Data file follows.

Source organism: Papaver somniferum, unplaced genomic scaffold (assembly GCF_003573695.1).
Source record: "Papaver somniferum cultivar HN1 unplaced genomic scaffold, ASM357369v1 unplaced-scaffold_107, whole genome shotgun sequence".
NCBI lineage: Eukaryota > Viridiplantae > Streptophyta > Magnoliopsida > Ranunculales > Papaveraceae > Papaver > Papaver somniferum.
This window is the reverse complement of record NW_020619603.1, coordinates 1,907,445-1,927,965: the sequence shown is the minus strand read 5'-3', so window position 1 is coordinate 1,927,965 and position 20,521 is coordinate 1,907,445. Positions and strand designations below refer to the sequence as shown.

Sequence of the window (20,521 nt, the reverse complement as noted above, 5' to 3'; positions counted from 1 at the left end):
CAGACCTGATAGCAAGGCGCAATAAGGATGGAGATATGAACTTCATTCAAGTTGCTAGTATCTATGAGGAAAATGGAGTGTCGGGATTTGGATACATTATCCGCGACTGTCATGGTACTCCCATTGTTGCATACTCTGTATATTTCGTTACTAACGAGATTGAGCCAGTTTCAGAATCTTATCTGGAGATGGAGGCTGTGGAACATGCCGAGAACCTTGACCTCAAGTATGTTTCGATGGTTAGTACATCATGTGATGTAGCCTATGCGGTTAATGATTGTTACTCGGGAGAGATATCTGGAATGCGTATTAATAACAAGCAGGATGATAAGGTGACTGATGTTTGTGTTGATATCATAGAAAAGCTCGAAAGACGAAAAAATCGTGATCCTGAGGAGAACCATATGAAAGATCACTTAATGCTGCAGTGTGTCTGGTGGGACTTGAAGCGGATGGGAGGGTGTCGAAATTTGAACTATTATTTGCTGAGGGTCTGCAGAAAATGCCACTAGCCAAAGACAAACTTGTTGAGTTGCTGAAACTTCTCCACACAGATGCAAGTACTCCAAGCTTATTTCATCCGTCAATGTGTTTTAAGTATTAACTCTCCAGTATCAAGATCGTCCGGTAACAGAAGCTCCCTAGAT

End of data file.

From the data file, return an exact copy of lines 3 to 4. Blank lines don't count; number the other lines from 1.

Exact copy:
NCBI lineage: Eukaryota > Viridiplantae > Streptophyta > Magnoliopsida > Ranunculales > Papaveraceae > Papaver > Papaver somniferum.
This window is the reverse complement of record NW_020619603.1, coordinates 1,907,445-1,927,965: the sequence shown is the minus strand read 5'-3', so window position 1 is coordinate 1,927,965 and position 20,521 is coordinate 1,907,445. Positions and strand designations below refer to the sequence as shown.